Harsh words, but for a good reason


Homily for the readings for August 25, Wednesday of the XXI week in OT, year II

“Shunning those who are disorderly”, working in “toil and drudgery”, “whitewashed tombs full of dead men’s bones and every kind of filth”… today’s readings can sound a bit harsh.

It isn’t easy for us to hear this kind of language during Mass. Perhaps deep down we’d prefer to hear only the more affirming parts of the Scriptures. However, we have to hear the whole message. Just like any parents who use a harsh tone to admonish their children when they are putting themselves and others in danger, the stern warnings and reprimands that come from Christ and the apostles are always oriented towards the good of the people to whom they were preaching.

The Pharisees were steeped in hypocrisy and self-righteousness and had come to instrumentalize the things of God for their own advancement. They had lost their respect and reverence for God – to the point where some rejected Christ even after seeing his miracles. Consequently, Jesus had to use unusually strong words in an attempt to wake them up to their plight. We know that this tactic did in fact have partial success, because the New Testament says that some became his followers. Nonetheless, others just became more entrenched in their sin and played an important role in having Jesus put to death.

In the first reading, St Paul targets a different audience. Some of the early Christians assumed that the Lord’s second coming was imminent and concluded that there was therefore no need to work. They gave in to laziness and abdicated their responsibilities, living off the community without contributing anything. On the contrary, Paul had taught them that “if anyone was unwilling to work, neither should that one eat.” He offers himself as a positive example: the Gospel made him work harder than ever. He realized he needed to do all he could to evangelize and do good for others in whatever time he had.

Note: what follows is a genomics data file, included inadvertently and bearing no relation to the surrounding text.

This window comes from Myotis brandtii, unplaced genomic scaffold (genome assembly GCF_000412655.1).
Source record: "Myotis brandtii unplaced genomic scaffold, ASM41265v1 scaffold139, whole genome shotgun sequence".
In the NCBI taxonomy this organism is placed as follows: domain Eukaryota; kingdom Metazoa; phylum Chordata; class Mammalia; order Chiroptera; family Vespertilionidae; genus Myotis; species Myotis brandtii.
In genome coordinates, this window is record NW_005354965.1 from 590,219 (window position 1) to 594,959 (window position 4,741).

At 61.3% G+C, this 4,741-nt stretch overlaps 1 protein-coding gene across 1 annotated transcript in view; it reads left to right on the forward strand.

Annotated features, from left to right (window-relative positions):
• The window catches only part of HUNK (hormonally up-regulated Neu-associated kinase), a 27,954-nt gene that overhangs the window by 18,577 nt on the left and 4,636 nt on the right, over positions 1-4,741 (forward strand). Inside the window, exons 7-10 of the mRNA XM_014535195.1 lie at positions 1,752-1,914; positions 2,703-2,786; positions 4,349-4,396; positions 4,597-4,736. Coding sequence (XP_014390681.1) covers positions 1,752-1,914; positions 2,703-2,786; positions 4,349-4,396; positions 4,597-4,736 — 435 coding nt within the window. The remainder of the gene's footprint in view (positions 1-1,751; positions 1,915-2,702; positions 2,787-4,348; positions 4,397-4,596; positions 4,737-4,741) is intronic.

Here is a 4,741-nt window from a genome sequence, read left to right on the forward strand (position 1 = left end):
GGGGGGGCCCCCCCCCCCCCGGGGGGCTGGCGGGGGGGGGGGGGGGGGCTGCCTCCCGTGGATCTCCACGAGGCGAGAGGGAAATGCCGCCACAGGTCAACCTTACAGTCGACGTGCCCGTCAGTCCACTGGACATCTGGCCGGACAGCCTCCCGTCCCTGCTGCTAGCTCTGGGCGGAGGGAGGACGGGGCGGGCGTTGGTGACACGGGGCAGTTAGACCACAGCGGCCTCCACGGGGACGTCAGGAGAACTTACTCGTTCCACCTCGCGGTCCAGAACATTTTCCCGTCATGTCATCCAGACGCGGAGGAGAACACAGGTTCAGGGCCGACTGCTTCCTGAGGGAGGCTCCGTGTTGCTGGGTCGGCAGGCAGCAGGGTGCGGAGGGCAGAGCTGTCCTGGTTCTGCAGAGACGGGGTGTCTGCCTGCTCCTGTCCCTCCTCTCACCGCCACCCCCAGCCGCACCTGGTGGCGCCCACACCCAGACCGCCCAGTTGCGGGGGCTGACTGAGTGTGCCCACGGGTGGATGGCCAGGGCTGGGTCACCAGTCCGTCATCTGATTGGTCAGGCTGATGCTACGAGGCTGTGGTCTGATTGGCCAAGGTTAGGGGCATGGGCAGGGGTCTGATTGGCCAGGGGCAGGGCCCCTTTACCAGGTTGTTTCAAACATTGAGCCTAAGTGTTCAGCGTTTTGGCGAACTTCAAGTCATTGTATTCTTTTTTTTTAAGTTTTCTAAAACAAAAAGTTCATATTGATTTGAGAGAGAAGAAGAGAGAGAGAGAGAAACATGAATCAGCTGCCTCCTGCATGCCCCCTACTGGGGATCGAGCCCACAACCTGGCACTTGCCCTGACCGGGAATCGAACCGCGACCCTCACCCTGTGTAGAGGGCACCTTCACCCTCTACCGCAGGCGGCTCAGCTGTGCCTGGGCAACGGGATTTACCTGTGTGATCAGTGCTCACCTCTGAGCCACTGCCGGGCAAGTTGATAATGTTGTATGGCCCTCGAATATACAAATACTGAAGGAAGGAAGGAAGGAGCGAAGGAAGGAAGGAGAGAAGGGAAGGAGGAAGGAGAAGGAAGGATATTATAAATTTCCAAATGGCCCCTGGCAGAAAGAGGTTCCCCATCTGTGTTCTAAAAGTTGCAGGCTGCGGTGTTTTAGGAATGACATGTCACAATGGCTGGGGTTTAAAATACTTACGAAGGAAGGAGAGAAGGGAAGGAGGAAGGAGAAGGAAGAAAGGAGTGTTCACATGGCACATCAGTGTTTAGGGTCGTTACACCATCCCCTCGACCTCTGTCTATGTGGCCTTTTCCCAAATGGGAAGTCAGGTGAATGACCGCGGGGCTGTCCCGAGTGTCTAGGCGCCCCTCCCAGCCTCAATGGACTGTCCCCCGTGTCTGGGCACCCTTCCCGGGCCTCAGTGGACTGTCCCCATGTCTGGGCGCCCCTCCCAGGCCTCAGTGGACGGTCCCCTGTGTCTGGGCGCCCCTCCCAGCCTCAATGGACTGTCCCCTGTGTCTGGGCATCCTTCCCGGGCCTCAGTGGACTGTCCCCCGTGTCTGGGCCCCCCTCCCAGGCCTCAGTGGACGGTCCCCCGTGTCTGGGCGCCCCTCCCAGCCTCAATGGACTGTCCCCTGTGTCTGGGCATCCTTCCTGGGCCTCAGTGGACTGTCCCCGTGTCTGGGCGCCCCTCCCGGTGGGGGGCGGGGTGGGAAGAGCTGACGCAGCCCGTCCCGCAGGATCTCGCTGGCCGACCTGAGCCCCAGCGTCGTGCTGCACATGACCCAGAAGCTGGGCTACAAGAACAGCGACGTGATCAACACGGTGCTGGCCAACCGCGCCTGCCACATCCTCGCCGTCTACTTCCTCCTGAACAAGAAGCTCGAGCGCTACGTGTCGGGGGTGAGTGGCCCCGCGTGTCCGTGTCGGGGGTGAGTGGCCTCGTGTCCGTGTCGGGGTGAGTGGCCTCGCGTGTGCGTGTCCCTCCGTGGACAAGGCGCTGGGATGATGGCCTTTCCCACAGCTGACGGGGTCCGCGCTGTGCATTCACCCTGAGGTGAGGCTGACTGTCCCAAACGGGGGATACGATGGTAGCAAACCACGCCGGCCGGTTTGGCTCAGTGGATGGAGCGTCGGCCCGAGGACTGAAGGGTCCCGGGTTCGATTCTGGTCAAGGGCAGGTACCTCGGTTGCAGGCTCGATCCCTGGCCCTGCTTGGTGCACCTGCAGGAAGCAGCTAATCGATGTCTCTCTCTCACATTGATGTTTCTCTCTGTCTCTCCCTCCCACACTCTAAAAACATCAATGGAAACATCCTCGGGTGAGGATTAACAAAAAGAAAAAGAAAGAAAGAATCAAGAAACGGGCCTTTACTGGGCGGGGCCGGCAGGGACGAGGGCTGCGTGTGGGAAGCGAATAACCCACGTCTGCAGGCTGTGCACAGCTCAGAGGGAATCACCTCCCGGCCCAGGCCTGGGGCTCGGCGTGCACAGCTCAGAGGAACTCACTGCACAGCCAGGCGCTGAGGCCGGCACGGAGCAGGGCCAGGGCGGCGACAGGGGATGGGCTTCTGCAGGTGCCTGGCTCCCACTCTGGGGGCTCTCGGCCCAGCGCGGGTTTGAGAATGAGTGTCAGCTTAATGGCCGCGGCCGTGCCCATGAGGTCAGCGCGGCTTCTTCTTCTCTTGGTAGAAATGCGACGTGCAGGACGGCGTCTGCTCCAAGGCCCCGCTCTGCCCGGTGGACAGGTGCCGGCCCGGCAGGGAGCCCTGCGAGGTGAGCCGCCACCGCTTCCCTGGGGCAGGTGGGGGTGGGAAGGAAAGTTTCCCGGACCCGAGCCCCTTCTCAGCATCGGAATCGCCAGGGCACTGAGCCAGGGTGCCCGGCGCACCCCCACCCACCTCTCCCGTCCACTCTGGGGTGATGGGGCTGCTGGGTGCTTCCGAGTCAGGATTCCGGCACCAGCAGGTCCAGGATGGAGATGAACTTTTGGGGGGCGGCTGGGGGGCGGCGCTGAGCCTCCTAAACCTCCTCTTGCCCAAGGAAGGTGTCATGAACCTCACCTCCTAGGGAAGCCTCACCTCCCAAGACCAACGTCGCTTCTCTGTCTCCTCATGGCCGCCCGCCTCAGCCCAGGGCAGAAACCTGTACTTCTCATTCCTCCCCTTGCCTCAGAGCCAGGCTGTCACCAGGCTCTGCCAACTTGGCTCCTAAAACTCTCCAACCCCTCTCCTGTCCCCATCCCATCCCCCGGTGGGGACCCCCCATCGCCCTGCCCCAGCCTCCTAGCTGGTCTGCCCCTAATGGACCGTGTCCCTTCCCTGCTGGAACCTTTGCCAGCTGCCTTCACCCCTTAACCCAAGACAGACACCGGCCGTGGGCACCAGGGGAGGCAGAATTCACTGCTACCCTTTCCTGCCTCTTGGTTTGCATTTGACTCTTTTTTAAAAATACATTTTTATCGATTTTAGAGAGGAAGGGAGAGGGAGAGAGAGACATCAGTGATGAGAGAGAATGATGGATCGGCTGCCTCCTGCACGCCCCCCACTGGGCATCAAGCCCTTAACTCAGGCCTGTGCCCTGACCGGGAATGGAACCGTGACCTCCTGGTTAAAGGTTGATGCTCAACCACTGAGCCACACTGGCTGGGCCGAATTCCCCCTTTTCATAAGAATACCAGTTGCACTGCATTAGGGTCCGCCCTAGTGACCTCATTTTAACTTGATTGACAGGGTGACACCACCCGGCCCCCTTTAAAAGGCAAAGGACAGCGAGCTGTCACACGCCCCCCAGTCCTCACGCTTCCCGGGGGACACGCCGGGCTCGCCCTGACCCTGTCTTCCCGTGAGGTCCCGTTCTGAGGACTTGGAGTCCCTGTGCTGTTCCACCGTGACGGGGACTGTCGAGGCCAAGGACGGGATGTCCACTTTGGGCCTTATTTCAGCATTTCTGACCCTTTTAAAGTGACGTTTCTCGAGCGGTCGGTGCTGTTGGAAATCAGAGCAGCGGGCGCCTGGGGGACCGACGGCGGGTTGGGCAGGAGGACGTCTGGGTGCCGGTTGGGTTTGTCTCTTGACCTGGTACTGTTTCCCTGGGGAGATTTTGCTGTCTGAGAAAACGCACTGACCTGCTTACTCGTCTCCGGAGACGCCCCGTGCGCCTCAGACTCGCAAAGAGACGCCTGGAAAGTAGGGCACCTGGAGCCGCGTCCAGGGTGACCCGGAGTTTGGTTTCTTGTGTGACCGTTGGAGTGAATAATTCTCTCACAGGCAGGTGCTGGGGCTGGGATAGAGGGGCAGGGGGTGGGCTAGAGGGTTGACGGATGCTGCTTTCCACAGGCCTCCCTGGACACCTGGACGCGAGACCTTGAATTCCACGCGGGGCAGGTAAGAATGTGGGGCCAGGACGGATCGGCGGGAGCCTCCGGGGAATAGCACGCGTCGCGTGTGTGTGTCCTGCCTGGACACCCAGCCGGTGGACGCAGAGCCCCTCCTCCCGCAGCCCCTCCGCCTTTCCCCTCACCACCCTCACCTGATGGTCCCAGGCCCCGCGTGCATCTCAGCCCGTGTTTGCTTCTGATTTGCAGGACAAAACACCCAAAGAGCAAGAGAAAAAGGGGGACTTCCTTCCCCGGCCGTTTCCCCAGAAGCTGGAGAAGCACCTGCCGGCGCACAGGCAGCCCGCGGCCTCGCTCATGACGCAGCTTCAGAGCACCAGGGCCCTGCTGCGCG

In the Church today, we all eat; God feeds us with His grace in many ways, forgiving us in Confession and nourishing us with His very Body and Blood, Soul and Divinity at Mass. We all must also be sure we are working for that heavenly food. The readings today should encourage all of us to work sincerely and unpretentiously to spread the Gospel, with reverence and love for the mysteries of God which fill our lives as Christians. We do this in our own way according to our abilities, by our charitable works, and our personal testimony of faith in words and deeds.

Thus we become worthy of the blessing in today’s responsorial psalm: “Blessed are you who fear the Lord, who walk in his ways! For you shall eat the fruit of your handiwork; blessed shall you be, and favored.”

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About Matthew Green

I am a translator, origami artist/teacher, and photographer, a blogger, former philosophy professor, and I love to sing. You can see my photos on Flickr and buy prints of some of them on Fine Art America. You can find me on Instagram, Twitter (@mehjg), and in various and sundry other social media sites on the web.
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